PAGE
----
Quirkyalone: A Manifesto for Uncompromising Romantics

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Harper Collins, Jan 6, 2004 - Family & Relationships - 176 pages
13 Reviews

A funny, upbeat, inspiring guide for all those singles who identify with enjoying their unique lifestyles while waiting for the right romance to come along. A celebration of the discerning singles everywhere–the quirkyalone!

There was a time when a single woman over 25 was called an old maid. Mothers fretted these unfortunate creatures might be condemned to a committing a crime of tragic proportions: living a life of eternal spinsterhood. Fortunately, in the 21st century, tv shows like Sex and the City affirm that it's more than ok – it's cool to be single. Sasha Cagen has coined the term that defines the lonely romantic who prefers her (or his) own company to that of a less desirable counterpart. Defining "singledom as a natural resting state" for quirkyalones, Cagen's guide is the best kind of self–empowerment: incisive, savvy, hilarious. Equal parts self–help and hilarious pop culture, QuirkyAlone is self–empowerment for the wise people of the world. Including quizzes, lists, it's not–your–average–relationship–book.


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Review: Quirkyalone: A Manifesto for Uncompromising Romantics

User Review  - Jenny - Goodreads

There just isn't much here. There's no defining characteristic or recognizable pattern to quirkyalone: it isn't clear how quirky is acceptable, and they aren't all even alone. Cleopatra is quirkyalone ... Read full review

Review: Quirkyalone: A Manifesto for Uncompromising Romantics

User Review  - Tracey Marion - Goodreads

I couldn't finish reading this! I'm sure it's good if you connect with it but for me, she seemed too focused on attempting to 'make quirkyalone happen' to write anything with broad appeal. Read full review


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Page 125 - I desire you would remember the ladies and be more generous and favorable to them than your ancestors. Do not put such unlimited power into the hands of the husbands. Remember, all men would be tyrants If they could. If particular care and attention is not paid to the ladies, we are determined to foment a rebellion, and will not hold ourselves bound by any laws in which we have no voice or representation.
Page 125 - If particular care and attention is not paid to the ladies, we are determined to foment a rebellion, and will not hold ourselves bound by any laws in which we have no voice or representation.
Page 72 - I am here alone for the first time in weeks, to take up my "real" life again at last. That is what is strange — that friends, even passionate love, are not my real life unless there is time alone in which to explore and to discover what is happening or has happened. Without the interruptions, nourishing and maddening, this life would become arid. Yet I taste it fully only when I am alone here and "the house and I resume old conversations.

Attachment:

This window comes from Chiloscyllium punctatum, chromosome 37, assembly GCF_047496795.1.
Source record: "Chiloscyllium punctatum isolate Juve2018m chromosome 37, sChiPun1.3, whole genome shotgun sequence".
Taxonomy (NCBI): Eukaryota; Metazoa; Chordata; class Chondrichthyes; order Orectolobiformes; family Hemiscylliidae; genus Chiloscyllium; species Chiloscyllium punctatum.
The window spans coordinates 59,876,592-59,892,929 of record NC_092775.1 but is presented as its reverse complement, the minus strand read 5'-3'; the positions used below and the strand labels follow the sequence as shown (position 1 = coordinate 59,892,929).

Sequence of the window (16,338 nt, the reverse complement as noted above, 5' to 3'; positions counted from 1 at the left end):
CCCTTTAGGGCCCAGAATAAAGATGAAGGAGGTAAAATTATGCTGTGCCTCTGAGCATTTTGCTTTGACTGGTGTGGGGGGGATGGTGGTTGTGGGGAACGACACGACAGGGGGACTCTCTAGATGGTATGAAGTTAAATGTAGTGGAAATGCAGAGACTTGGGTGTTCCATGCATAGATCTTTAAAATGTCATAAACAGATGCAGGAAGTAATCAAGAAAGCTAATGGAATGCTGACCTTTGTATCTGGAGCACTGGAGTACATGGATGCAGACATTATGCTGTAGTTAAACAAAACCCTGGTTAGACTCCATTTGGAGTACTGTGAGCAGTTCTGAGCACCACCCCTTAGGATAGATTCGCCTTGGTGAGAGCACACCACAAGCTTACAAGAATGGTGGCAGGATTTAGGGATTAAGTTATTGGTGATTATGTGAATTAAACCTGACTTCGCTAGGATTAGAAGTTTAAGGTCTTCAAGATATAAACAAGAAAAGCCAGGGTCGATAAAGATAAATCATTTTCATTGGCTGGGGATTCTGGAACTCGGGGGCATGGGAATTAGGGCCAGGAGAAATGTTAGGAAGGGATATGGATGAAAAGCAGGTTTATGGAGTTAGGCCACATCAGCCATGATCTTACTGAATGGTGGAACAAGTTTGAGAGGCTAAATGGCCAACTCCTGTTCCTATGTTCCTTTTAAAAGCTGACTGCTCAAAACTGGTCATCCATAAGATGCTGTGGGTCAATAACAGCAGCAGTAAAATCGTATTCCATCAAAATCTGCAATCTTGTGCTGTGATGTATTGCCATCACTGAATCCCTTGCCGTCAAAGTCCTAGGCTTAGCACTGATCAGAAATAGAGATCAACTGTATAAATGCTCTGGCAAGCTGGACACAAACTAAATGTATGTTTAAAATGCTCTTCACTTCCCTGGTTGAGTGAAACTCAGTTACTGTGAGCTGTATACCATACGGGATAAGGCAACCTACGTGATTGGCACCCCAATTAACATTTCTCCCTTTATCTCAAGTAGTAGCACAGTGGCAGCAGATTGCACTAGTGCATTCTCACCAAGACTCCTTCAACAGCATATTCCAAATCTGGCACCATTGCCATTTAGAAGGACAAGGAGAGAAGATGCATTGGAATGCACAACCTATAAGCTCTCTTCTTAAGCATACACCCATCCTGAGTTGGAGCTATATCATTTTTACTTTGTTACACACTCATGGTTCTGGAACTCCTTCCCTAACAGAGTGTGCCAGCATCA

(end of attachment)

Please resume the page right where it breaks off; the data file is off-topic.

Page 123 - Such a person is hateful, and so, indeed, is anyone, child or adult, who tries to push himself forward. One is telling a story about old times when someone breaks in with a little detail that he happens to know, implying that one's own version is inaccurate — disgusting behaviour!
Page 72 - Only, well . . . there are days when solitude, for someone of my age, is a heady wine which intoxicates you with freedom, others when it is a bitter tonic, and still others when it is a poison which makes you beat your head against the wall.
Page 120 - Except for the sick, the badly crippled, the deformed, the emotionally warped and the mentally defective, almost everyone has an opportunity [and, by clear implication, a duty] to marry' (Miller and Nowak 1977: 154; Ehrenreich 1983: 14-28; Mintz and Kellogg 1988: 181).
Page 123 - Strange! Where on earth can they be?" Finally he discovers the objects. He thrusts the paper into the breast of his robe with a great rustling sound; then he snaps open his fan and busily fans away with it. Only now is he ready to take his leave. What charmless behavior! "Hateful
Page 123 - Oh, how hateful! A man who has nothing in particular to recommend him discusses all sorts of subjects at random as though he knew everything. An elderly person warms the palms of his hands over a brazier and stretches out the wrinkles. No young man would dream of behaving in such a fashion; old people can really be quite shameless. I have seen some dreary old creatures actually resting their feet on the brazier and rubbing them against the...
Page 13 - People have (with the help of conventions} oriented all their solutions toward the easy and toward the easiest side of the easy; but it is clear that we must hold to what is difficult; everything...
Page 124 - The fact that I went to Europe so early is probably what saved me. It gave me another touchstone — myself.

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About the author (2004)

Sasha Cagen's essays have appeared in the Village Voice and Utne. She is the founding editor of To-Do List, a magazine that uses the idea of a to-do list to explore the details of daily life. To-Do List was named the Reader's Choice for Best New Magazine of 2000 in the Utne Alternative Press awards. A native of Rhode Island, Sasha Cagen lives in San Francisco.

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